10 But if Christ is in you, though the body is dead because of sin, the Spirit is life because of righteousness.

The point here is that we must put to death our own preoccupation with worldly things and transform our minds to focus on matters of the spirit. This concept, love, is of unimaginable power and can overcome the seeming strength of earthly power. Paul added this assurance in his letter...
Romans 8: 37-39
37 No, in all these things we are more than conquerors through him who loved us.
38 For I am convinced that neither death, nor life, nor angels, nor rulers, nor things present, nor things to come, nor powers,
39 nor height, nor depth, nor anything else in all creation, will be able to separate us from the love of God in Christ Jesus our Lord.
Here Paul has detailed a portion of his important kernel reiterated elsewhere in his letters. He saw that the embryo in the seed is transformed but that the love continues through its development into a mature plant. It is this hope in the love of God and in His mercy that our full potential can be realized. Our part in the bargain is to work toward the transformation from seed to plant. Paul had advice for that too:
Romans 12: 1-2
1 I appeal to you therefore, brothers and sisters, by the mercies of God, to present your bodies as a living sacrifice, holy and acceptable to God, which is your spiritual worship.
2Do not be conformed to this world, but be transformed by the renewing of your minds, so that you may discern what is the will of God--what is good and acceptable and perfect.
This must have been a very strange concept for early Christians. The Jewish and pagan thought about sacrifice was that the offering was killed in a bloody ritual on an altar. Levitical laws detailed precisely how these killings were to be carried out. Paul's concept of a "living sacrifice" presents a new way of looking at human life. It places a higher value upon what a living person can do as opposed to what a dead body can do. If you think back on the Old Testament stories you see them in a different way. Able was good but dead, his life particularly but also his death had little impact upon the rest of Biblical history. Cain, though guilty of a heinous crime fathered peoples who impacted Biblical history in major ways. It was the living, not the dead, that had the impact. God's behavior with Abraham's attempted sacrifice of his son now has a different meaning. God's message there was that the sacrifice was not important, but the devotion and transformation of one's life (!) was the critical point. And ultimately with Jesus, it was not so important that He died, but that He lived! The empty cross, the empty tomb, the road to Emmaus, these are the important points. Death has no is love that triumphs through life.

The rest of Romans 12 is wonderful advice for leading your life along the pathway of transformation. I'd say it is "required reading!" The basic concept of this chapter, though, is well summarized in another of his letters:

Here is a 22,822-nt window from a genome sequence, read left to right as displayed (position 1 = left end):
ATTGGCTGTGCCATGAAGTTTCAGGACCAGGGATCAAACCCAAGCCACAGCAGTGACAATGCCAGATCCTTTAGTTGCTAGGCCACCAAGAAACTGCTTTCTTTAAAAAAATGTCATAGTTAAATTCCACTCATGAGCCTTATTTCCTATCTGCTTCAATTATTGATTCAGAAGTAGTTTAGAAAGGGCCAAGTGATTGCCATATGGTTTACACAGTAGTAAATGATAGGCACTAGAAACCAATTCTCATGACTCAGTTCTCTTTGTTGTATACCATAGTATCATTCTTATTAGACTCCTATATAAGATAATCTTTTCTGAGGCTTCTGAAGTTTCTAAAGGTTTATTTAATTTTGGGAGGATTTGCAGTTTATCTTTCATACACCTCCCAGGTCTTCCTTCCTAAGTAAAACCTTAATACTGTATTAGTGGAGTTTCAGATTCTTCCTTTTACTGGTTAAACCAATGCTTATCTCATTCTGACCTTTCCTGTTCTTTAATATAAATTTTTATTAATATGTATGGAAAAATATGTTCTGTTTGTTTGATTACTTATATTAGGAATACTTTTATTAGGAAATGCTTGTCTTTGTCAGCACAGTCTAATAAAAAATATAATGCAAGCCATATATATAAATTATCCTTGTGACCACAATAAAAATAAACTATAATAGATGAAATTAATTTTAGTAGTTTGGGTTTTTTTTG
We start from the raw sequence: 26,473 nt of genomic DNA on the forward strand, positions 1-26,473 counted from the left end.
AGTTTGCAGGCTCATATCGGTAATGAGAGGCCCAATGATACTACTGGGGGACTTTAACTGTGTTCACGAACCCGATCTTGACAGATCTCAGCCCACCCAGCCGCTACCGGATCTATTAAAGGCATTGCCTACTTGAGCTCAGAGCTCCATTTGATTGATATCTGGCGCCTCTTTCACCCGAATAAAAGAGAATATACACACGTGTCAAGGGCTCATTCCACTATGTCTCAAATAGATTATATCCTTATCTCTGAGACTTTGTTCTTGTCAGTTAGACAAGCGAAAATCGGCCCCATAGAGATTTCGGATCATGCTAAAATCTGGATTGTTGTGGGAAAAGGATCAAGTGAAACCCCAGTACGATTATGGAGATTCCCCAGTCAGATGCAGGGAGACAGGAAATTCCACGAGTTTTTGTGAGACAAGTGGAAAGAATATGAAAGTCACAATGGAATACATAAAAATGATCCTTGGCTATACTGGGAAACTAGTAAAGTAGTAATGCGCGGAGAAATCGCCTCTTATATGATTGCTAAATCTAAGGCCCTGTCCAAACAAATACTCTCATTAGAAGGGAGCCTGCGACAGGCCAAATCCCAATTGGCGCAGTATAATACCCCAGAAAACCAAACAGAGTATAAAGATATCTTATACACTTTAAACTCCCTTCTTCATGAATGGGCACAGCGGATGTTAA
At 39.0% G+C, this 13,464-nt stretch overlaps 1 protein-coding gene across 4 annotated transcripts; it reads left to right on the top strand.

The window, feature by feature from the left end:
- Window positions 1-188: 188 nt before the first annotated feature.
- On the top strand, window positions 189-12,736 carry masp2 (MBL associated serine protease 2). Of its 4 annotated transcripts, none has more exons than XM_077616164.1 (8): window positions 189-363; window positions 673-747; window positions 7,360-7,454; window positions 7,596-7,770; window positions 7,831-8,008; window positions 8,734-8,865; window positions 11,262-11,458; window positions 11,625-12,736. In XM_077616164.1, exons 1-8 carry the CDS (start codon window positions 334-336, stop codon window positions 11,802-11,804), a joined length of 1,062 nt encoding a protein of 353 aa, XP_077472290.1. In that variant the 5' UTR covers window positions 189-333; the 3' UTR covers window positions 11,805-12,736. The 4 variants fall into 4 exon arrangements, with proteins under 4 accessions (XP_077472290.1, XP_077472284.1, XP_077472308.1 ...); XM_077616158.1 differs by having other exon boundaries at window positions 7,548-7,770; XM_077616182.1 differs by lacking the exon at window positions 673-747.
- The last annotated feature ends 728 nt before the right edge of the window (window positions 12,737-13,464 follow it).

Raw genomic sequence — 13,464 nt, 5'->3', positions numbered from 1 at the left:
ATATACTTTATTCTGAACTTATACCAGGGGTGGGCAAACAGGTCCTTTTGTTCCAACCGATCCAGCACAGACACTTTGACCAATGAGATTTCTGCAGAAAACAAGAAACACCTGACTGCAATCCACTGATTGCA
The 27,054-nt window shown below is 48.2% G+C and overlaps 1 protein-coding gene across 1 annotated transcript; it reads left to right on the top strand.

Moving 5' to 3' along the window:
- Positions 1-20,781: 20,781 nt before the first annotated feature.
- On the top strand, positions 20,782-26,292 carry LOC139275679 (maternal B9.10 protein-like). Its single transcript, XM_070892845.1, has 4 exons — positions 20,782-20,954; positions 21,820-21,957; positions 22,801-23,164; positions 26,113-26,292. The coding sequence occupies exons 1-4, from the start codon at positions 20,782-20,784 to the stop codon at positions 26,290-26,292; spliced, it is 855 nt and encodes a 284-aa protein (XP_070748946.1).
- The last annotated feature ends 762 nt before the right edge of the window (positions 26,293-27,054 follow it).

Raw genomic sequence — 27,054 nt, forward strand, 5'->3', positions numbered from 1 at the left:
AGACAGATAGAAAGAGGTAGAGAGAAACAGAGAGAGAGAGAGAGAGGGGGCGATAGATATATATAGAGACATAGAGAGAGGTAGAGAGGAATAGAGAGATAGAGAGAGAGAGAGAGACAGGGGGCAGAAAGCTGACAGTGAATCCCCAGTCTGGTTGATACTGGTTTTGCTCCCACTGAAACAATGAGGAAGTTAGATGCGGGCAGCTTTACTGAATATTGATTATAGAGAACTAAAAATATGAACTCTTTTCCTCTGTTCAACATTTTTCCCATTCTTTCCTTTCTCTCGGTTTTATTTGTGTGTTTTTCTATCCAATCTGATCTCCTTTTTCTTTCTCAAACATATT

Philippians 4: 8-9
8 Finally, beloved, whatever is true, whatever is honorable, whatever is just, whatever is pure, whatever is pleasing, whatever is commendable, if there is any excellence and if there is anything worthy of praise, think about these things.
9 Keep on doing the things that you have learned and received and heard and seen in me, and the God of peace will be with you.
To the church in Corinth, Paul wrote along parallel lines:
1 Corinthians 15: 20-22, 36-44, 47-56
20 But in fact Christ has been raised from the dead, the first fruits of those who have died.
21 For since death came through a human being, the resurrection of the dead has also come through a human being;
22 for as all die in Adam, so all will be made alive in Christ.

36 Fool! What you sow does not come to life unless it dies.
37 And as for what you sow, you do not sow the body that is to be, but a bare seed, perhaps of wheat or of some other grain.
38 But God gives it a body as he has chosen, and to each kind of seed its own body.
39 Not all flesh is alike, but there is one flesh for human beings, another for animals, another for birds, and another for fish.
40 There are both heavenly bodies and earthly bodies, but the glory of the heavenly is one thing, and that of the earthly is another.
41 There is one glory of the sun, and another glory of the moon, and another glory of the stars; indeed star differs from star in glory.
42 So it is with the resurrection of the dead. What is sown is perishable, what is raised is imperishable.
43 It is sown in dishonor, it is raised in glory. It is sown in weakness, it is raised in power.
44 It is sown a physical body, it is raised a spiritual body. If there is a physical body, there is also a spiritual body.

47 The first man was from the earth, a man of dust; the second man is from heaven.
48 As was the man of dust, so are those who are of the dust; and as the man of heaven, so are those who are of heaven.
49 Just as we have borne the image of the man of dust, we will also bear the image of the man of heaven.
50 What I am saying, brothers and sisters, is this: flesh and blood cannot inherit the kingdom of God, nor does the perishable inherit the imperishable.
51 Listen, I will tell you a mystery! We will not all die, but we will all be changed,